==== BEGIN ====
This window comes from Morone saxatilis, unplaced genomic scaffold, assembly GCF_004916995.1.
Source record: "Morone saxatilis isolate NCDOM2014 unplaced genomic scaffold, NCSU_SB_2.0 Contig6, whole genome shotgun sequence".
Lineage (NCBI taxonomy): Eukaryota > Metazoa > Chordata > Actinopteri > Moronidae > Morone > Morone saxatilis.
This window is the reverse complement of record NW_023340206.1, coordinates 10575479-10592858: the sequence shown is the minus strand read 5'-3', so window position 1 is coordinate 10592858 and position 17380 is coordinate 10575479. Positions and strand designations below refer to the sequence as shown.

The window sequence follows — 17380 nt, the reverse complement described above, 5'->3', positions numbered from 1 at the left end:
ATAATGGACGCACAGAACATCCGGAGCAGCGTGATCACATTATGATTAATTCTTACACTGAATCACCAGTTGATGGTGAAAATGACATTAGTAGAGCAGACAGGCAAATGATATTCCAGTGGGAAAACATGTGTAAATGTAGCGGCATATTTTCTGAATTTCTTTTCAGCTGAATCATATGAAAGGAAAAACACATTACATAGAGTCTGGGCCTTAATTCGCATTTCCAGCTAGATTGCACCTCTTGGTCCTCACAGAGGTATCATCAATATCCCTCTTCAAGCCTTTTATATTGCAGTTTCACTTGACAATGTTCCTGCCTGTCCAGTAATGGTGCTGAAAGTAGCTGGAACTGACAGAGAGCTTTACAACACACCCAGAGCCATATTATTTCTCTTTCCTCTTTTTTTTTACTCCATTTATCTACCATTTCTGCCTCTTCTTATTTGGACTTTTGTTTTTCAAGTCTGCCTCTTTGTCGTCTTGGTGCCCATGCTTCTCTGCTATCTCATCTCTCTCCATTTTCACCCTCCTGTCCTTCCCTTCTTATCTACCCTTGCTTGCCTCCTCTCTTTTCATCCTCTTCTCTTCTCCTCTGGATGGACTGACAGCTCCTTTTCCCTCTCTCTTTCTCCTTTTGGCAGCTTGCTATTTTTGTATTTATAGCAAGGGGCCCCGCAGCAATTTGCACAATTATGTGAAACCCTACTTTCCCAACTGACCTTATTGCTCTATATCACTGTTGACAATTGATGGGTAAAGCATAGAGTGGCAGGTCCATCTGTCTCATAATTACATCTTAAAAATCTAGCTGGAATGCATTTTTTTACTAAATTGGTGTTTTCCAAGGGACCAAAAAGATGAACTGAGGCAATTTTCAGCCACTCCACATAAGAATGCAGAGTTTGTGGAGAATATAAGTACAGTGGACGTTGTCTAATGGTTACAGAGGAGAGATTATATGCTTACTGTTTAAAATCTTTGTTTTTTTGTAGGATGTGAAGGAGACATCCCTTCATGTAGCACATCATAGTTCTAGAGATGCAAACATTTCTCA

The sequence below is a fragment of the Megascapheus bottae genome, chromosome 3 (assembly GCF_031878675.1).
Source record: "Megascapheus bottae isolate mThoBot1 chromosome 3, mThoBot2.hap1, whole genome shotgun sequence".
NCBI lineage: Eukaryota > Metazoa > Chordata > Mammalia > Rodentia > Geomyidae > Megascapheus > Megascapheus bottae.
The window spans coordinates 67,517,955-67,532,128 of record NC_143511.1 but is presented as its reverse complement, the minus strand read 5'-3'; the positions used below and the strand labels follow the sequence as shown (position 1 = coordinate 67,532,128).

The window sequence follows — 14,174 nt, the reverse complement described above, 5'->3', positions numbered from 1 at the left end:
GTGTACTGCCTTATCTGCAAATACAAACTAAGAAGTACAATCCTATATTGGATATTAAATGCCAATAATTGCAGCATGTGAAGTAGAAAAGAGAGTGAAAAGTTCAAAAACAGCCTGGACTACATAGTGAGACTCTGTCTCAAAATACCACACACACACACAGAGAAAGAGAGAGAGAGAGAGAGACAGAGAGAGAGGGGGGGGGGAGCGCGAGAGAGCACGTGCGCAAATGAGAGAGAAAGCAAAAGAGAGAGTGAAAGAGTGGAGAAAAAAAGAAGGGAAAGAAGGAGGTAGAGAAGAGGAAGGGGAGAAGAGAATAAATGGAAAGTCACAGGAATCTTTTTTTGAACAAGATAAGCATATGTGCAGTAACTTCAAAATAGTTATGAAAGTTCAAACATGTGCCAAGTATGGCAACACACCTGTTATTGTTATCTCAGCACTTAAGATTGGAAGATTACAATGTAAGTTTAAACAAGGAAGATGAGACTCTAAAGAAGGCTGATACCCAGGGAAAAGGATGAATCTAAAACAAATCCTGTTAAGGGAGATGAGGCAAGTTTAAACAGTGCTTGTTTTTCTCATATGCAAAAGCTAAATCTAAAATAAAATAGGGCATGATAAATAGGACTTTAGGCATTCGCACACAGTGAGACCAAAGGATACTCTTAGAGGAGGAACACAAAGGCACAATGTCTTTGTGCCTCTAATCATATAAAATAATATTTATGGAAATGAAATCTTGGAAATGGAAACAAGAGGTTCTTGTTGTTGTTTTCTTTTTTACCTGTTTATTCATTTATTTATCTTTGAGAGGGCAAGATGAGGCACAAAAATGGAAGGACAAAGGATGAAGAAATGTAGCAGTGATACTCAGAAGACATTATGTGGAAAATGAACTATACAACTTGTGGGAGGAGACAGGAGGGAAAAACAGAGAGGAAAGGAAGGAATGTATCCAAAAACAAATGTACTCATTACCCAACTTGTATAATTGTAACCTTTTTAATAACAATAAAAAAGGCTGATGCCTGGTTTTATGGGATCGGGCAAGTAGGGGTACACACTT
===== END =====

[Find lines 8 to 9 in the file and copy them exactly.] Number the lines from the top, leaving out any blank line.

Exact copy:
Source record: "Megascapheus bottae isolate mThoBot1 chromosome 3, mThoBot2.hap1, whole genome shotgun sequence".
NCBI lineage: Eukaryota > Metazoa > Chordata > Mammalia > Rodentia > Geomyidae > Megascapheus > Megascapheus bottae.